Be Wary of “Board Certification” in Clinical Metal Toxicology

Stephen Barrett, M.D.
August 27, 2012

Chelation therapists in the United States have set up certifying boards so they can call themselves “board certified.” The American Board of Chelation Therapy (ABCT) was founded in 1982 by Charles Farr, M.D., who practiced chelation therapy in Oklahoma. The American Board of Clinical Metal Toxicology (ABCMT) was founded in 2003 and now has its headquarters in Chester, Ohio. Neither is recognized by the American Board of Medical Specialties (ABMS), which sets the certification standards for in the United States.

Online documents give contradictory information about the origin and legal status of the two organizations:

  • The ABCMT Web site states that ABCMT was originally named ABCT [1].
  • The GuideStar database, which provides information on charitable (501(c)(3) corporations, lists ABCT but not ABCMT. However, the 2004 through 2009 tax returns, which are downloadable, were filed in ABCMT’s name [2].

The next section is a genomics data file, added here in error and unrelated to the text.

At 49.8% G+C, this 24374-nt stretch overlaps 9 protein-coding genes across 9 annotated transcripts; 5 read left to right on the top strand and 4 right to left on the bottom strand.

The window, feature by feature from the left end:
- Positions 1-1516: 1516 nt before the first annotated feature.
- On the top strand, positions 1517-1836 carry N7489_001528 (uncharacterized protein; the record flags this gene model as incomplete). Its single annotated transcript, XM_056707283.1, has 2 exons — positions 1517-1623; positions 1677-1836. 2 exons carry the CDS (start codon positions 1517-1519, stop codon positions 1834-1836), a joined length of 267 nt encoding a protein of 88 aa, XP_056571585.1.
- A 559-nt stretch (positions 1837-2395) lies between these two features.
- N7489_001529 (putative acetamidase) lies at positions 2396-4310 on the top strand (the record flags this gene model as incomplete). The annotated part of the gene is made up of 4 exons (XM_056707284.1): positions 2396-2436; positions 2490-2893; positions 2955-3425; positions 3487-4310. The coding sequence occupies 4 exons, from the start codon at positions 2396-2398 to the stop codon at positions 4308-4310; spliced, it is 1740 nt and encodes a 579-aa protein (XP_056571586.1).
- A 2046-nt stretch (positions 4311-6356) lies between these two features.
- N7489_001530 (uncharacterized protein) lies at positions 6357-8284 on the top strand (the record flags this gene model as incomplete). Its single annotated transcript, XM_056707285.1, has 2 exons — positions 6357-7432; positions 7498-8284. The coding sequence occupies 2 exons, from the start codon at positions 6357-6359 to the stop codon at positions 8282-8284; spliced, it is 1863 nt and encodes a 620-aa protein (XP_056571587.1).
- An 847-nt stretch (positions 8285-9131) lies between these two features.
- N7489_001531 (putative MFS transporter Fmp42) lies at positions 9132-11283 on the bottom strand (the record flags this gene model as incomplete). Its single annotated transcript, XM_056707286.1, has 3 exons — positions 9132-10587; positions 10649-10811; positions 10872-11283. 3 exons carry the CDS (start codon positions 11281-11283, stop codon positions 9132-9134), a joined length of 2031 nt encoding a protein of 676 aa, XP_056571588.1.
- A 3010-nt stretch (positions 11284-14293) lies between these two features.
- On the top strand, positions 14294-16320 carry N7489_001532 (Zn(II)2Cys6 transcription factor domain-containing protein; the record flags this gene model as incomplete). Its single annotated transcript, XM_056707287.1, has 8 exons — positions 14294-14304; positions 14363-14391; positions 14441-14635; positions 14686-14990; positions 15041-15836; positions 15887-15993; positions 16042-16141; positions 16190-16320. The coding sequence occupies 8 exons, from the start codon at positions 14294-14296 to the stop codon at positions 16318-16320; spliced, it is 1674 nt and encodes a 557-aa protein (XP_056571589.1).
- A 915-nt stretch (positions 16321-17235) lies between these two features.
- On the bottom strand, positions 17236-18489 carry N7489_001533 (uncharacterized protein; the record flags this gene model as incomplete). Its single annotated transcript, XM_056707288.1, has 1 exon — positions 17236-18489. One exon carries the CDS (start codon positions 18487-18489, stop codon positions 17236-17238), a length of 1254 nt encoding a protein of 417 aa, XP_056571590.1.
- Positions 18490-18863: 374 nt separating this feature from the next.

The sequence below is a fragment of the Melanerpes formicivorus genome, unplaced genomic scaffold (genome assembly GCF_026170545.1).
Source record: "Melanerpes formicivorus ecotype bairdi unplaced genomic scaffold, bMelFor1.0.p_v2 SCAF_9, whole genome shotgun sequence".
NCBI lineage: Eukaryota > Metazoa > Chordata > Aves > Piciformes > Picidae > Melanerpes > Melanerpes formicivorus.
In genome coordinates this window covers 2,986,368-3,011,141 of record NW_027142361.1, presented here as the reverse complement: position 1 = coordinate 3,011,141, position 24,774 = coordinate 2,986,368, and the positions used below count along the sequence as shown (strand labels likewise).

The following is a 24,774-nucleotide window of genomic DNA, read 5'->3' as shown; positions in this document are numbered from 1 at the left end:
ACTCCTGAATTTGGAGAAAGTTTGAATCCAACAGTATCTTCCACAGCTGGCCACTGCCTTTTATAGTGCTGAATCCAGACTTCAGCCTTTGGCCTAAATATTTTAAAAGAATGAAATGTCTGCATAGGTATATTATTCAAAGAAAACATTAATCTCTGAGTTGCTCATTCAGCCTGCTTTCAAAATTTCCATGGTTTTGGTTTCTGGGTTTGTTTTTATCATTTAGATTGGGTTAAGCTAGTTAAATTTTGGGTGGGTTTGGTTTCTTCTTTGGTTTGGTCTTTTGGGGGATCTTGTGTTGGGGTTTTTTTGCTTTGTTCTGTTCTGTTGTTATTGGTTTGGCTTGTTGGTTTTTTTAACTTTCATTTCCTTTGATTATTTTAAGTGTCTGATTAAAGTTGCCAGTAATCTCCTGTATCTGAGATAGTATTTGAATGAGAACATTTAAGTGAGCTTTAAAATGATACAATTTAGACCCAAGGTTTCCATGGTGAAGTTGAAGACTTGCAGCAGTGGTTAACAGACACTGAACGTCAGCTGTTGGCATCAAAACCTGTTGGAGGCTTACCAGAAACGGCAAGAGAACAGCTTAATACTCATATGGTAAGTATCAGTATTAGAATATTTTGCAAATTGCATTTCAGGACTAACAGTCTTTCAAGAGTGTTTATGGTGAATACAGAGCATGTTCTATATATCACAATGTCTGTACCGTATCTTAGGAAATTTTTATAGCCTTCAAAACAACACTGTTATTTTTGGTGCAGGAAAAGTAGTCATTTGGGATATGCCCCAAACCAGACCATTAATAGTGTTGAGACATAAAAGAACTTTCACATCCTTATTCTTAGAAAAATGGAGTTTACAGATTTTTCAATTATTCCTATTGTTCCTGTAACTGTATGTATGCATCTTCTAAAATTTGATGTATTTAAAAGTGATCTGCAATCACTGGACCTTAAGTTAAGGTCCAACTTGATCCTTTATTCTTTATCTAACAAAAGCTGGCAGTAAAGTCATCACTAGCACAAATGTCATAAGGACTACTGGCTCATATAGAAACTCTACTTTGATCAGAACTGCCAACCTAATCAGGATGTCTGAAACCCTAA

• The Illinois corporate database states that the American Board of Chelation therapy qualified for nonprofit status in 1986 but its registration status was revoked in 2004 [5].
  • The Illinois database lists ABCMT as a not-for-profit organization that was incorporated in 2003 and involuntarily dissolved in December 2007 [4].
Certification Requirements

ABCMT’s current (2/09) online membership directory lists 76 “diplomates” and 39 “diplomate candidates.” [5] The group’s Web site describes the certification process this way:

The doctor must be a D.O. or M.D. and licensed to practice in his (his/her) state. He (He/She) must take a comprehensive course on the diagnosis and treatment of Metal Toxicity and related diseases. He then takes a test administered by ABCMT and upon passing becomes a Diplomate Candidate in Clinical Metal Toxicology.